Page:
Mobile phones are a necessity for us these days. It keeps us in the touch with our near and dear ones at all times. But it has lots of adverse effects. In the cities we see mobile phones in the hands of school-going children. Most of them keep it as a fashion accessory. Sometimes they waste their valuable time either playing games or using internet. They also collect pornography. All these things are harmful for the teenagers. Every parent should think twice before giving a mobile phone to the children.
Shafiquzzaman Khokon
Dept of English, JU

An Abode of Excellence
Darul Ihsan University has an Islamic name, that refers to an abode of excellence. Ironically this abode of excellence witnessed brutal and destructive fight for power. Because of this battle the students and teachers of the English Language and Literature department suffered the most. It is still a mystery as to who destroyed the department. The rooms at the campus in Shyamoli have an appearance that exposes the intensity of the destructiveness of people.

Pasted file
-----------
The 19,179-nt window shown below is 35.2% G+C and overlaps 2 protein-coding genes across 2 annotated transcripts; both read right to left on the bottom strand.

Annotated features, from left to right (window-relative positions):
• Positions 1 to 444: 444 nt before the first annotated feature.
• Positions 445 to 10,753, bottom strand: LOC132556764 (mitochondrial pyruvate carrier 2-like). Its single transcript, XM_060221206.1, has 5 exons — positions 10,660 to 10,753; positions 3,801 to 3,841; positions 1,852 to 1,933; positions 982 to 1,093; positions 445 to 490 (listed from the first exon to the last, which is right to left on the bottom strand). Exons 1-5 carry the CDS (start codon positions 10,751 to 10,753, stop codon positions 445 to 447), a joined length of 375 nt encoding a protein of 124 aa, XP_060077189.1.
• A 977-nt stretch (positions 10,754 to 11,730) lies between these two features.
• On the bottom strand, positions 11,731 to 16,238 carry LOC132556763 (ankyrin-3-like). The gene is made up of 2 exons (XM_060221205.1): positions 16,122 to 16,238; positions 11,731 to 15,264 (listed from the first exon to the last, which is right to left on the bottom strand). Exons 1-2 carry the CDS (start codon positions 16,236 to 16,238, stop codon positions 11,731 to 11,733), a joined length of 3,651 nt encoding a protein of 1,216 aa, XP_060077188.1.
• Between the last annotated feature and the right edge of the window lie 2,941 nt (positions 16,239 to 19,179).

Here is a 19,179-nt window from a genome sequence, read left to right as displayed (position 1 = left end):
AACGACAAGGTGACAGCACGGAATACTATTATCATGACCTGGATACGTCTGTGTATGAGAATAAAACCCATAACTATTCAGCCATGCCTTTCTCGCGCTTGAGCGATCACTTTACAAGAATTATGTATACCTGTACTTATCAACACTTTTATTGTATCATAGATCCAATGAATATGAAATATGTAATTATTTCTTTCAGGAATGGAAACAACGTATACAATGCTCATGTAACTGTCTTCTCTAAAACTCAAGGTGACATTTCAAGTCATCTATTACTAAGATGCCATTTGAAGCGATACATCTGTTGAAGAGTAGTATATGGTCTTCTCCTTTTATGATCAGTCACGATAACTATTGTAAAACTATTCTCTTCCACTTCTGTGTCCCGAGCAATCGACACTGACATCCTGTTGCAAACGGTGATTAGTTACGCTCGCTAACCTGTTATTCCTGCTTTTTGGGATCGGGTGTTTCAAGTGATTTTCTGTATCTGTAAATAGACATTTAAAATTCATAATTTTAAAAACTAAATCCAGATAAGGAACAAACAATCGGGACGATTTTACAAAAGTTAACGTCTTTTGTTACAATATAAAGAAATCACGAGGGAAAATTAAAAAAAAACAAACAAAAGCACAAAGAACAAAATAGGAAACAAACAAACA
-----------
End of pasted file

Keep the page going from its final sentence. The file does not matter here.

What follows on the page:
This is the University which boasts of imparting faith-based education to the students. Not only that, people holding high positions at the University give long lectures and speeches to anyone who comes here. After this will anyone else ever call this University the 'Abode of Excellence'?
Sraboni Ahmed
Eskaton Garden

'Media for News' or 'News for Media'
The media has been given so much freedom that they now hold the power to rule views of the public from facts into fantasies thanks to the newspaper agencies who are bribed to do so.
Bushra Ahmed was a student of Manarat Dhaka Intl College and had been failing very often. One day she was caught red handed while cheating on her final exam. She was sent to the control room, and her father was called to pick up his daughter and make a decision about her. She was naturally very frightened of the consequences and while the teachers were busy she dodged the maid guarding her, ran to the fifth floor, and jumped off the roof.
The media started making false accusations against the teacher and the school authority. So biased the statements were that instead of being shocked about the incident, the reports made me shell-shocked. The reports published on 6th and 7th June at the Daily Jonokontho criticised the teachers for forcing the girls to wear scarves and said that the students are being forced to take religious studies. As far as the scarves go, I know about lots of schools, where boys are forced to wear "tupi" but I cannot remember any newspaper report criticising such a rule. Guardians and parents put their children at Manarat mainly because it is an Islamic school.